Definitions

heavy spar

heavy spar

heavy spar: see barite.
or barytes or heavy spar

Sample of crested barite from Missouri

Most common barium mineral, barium sulfate (BaSO4). It commonly forms as platy crystals (known as crested barite). Barite is abundant in parts of Spain, Germany, and the U.S. Commercially, ground barite is used in oil well and gas well drilling muds; in the preparation of barium compounds; as a filler for paper, cloth, and phonograph records; as a white pigment; and as an inert material in coloured paints.

Learn more about barite with a free trial on Britannica.com.

Spar is a term that is used to refer to a category of crystals that have readily discernible faces. Crystallized, earthy, and some metallic, a spar will easily break into rhomboidal, cubical, or laminated fragments with polished surfaces, but without regard to the ingredients of which they are composed. Amongst miners the term is frequently used alone to express any bright crystalline substance. Most frequently, spar describes easily cleaved, lightly colored nonmetallic minerals such as feldspar, calcite or barite. Barite (BaSO4), the main source of barium, is also called "heavy spar" (Greek "barys" means "heavy"). The largest type of spar is of the phreatic variety, since it essentially much more time to grow than average spar. It grows best where the water is just barely saturated with minerals. Some caves are like giant geodes, the walls and ceilings completely lined with spar. Jewel Cave and others in the Black Hills of South Dakota contain large quantities of spar.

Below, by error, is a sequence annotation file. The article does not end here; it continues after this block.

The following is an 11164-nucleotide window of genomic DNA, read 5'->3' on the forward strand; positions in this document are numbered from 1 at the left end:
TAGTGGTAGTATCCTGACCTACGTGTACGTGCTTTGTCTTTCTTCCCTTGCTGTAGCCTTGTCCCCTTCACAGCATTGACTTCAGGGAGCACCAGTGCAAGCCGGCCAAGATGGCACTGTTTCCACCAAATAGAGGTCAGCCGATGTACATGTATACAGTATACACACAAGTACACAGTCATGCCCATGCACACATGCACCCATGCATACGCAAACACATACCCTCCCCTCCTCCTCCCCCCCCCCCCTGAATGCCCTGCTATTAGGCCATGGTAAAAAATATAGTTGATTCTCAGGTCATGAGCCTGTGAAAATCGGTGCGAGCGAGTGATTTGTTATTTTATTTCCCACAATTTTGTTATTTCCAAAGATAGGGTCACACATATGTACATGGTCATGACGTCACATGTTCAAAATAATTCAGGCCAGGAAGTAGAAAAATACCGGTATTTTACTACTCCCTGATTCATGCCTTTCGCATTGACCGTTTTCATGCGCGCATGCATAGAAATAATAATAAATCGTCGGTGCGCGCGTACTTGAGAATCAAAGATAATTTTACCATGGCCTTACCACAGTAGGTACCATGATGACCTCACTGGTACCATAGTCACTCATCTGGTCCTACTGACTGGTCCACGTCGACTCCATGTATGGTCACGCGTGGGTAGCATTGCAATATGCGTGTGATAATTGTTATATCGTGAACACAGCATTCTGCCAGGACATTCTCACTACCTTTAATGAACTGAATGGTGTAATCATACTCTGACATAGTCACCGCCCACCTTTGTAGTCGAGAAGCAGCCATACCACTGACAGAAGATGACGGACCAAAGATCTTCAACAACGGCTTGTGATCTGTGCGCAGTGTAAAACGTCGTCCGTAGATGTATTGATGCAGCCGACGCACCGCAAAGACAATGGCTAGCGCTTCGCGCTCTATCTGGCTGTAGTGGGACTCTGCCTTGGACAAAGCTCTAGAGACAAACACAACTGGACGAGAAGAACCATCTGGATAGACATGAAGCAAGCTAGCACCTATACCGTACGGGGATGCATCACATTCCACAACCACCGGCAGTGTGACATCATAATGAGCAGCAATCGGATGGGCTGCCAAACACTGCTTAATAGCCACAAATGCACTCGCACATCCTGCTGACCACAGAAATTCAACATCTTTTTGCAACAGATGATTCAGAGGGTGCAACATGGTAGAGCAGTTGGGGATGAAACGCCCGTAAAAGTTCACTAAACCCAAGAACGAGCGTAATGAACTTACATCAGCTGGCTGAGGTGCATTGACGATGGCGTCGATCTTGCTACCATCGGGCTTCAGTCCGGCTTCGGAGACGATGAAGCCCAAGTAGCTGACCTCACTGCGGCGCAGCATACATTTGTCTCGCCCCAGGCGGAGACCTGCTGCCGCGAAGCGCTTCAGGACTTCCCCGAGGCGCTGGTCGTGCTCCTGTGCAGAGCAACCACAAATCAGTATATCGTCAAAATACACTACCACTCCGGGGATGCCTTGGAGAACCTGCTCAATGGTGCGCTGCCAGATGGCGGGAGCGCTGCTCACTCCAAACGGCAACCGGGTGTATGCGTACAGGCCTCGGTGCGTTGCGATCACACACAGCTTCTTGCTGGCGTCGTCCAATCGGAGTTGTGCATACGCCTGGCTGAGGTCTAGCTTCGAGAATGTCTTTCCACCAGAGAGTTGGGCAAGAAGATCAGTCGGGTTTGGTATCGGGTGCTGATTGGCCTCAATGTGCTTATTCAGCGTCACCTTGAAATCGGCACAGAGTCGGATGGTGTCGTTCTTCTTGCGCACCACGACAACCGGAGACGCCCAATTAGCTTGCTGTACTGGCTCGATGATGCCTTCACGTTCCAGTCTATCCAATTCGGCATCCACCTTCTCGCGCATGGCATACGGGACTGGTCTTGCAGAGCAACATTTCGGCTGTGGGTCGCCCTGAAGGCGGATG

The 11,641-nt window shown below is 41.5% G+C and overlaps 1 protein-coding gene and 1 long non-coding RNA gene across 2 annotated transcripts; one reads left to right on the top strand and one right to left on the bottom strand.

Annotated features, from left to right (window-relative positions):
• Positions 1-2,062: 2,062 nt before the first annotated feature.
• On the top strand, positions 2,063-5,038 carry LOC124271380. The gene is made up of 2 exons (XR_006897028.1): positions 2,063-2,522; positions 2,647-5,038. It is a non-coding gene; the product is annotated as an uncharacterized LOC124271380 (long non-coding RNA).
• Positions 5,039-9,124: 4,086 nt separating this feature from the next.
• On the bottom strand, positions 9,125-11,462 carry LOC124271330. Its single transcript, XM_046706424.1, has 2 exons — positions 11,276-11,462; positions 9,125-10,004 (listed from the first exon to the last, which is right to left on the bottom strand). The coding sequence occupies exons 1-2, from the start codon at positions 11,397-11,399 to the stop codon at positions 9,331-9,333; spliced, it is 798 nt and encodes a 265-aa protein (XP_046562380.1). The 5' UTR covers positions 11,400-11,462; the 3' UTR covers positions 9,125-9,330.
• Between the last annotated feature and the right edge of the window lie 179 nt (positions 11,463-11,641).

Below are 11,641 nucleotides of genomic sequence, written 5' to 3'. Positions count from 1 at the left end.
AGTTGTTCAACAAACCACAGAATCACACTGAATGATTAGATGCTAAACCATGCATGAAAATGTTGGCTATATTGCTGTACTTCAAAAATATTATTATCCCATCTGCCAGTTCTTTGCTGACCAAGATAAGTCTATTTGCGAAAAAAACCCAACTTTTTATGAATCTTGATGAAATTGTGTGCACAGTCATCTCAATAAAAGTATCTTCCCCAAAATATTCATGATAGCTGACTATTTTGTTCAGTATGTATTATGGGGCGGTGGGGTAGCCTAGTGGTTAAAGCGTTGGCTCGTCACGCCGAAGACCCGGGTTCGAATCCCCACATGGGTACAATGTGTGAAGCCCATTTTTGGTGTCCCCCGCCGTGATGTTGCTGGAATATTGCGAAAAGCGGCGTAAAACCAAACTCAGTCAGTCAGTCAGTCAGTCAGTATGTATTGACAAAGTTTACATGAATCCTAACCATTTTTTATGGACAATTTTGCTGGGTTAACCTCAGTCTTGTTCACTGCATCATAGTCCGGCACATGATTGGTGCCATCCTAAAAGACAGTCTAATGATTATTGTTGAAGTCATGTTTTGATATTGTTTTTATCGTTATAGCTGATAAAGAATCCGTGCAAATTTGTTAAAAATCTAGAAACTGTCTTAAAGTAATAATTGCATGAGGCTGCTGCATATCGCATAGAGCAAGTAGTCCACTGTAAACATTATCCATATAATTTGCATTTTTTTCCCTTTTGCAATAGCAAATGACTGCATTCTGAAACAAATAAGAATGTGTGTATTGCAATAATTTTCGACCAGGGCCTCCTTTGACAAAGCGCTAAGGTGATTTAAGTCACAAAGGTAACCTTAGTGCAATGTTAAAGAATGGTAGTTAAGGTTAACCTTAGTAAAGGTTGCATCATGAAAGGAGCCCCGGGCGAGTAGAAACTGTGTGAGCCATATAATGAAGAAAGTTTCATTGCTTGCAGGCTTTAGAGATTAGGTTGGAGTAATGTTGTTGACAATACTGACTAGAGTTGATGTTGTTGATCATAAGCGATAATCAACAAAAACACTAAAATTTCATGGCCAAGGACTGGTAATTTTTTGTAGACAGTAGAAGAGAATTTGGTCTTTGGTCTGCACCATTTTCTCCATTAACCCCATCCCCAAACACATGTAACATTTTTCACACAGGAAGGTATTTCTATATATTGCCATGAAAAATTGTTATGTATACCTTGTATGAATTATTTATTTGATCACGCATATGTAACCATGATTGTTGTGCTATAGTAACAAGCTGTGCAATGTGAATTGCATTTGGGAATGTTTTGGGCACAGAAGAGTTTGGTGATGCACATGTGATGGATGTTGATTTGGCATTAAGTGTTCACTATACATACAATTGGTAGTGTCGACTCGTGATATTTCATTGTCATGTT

Formation

Generally, a spar will form underwater, either in a phreatic zone, or below the water table, the essential place where most caves form. Minerals in the water, mostly calcite or gypsum, but sometimes even halite, quartz, and fluorite, are deposited through the course of thousands of years, building up on each other.

Growth in the air

Sometimes, spar will form in the air due to solutions seeping out of the cave's walls or through porous sediments. When grown in the air, it is often made of gypsum or selenite. Sometimes it will form as small needles found in sediments. Others spar can be found on the tips of gypsum chandeliers.

Pool spar

Pool spar are well-defined crystals that grow underwater in pools, and are a subtype of spar crystal, usually composed of calcite. Often the pool in which the crystals grew has evaporated, or fills only seasonally. Pool spar is often found on the bottom of shelfstone.

Most pool spar is nicknamed "dogtooth" because it comes to a jagged point. Other pool spar, especially ones formed along the flat surface of the pool, may even form in a triangular shape.

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